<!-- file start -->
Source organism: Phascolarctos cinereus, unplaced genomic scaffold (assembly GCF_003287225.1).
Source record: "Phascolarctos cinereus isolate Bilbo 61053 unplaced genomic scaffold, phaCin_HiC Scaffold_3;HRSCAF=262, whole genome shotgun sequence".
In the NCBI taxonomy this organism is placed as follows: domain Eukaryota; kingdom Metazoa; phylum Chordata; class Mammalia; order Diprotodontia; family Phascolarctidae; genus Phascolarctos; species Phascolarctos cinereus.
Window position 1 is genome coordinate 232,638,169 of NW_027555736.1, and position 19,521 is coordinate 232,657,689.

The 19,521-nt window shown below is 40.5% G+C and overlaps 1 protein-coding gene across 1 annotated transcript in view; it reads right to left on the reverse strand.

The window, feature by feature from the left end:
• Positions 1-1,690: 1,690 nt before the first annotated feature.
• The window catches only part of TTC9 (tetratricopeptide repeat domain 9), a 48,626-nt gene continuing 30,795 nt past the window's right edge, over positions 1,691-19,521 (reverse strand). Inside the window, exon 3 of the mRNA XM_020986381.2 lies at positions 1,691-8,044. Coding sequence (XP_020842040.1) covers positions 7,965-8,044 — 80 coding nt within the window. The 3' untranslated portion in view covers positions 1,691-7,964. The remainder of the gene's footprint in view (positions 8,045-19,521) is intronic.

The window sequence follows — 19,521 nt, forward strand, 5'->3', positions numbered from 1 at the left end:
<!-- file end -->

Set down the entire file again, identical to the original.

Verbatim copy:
Source organism: Phascolarctos cinereus, unplaced genomic scaffold (assembly GCF_003287225.1).
Source record: "Phascolarctos cinereus isolate Bilbo 61053 unplaced genomic scaffold, phaCin_HiC Scaffold_3;HRSCAF=262, whole genome shotgun sequence".
In the NCBI taxonomy this organism is placed as follows: domain Eukaryota; kingdom Metazoa; phylum Chordata; class Mammalia; order Diprotodontia; family Phascolarctidae; genus Phascolarctos; species Phascolarctos cinereus.
Window position 1 is genome coordinate 232,638,169 of NW_027555736.1, and position 19,521 is coordinate 232,657,689.

The 19,521-nt window shown below is 40.5% G+C and overlaps 1 protein-coding gene across 1 annotated transcript in view; it reads right to left on the reverse strand.

The window, feature by feature from the left end:
• Positions 1-1,690: 1,690 nt before the first annotated feature.
• The window catches only part of TTC9 (tetratricopeptide repeat domain 9), a 48,626-nt gene continuing 30,795 nt past the window's right edge, over positions 1,691-19,521 (reverse strand). Inside the window, exon 3 of the mRNA XM_020986381.2 lies at positions 1,691-8,044. Coding sequence (XP_020842040.1) covers positions 7,965-8,044 — 80 coding nt within the window. The 3' untranslated portion in view covers positions 1,691-7,964. The remainder of the gene's footprint in view (positions 8,045-19,521) is intronic.

The window sequence follows — 19,521 nt, forward strand, 5'->3', positions numbered from 1 at the left end: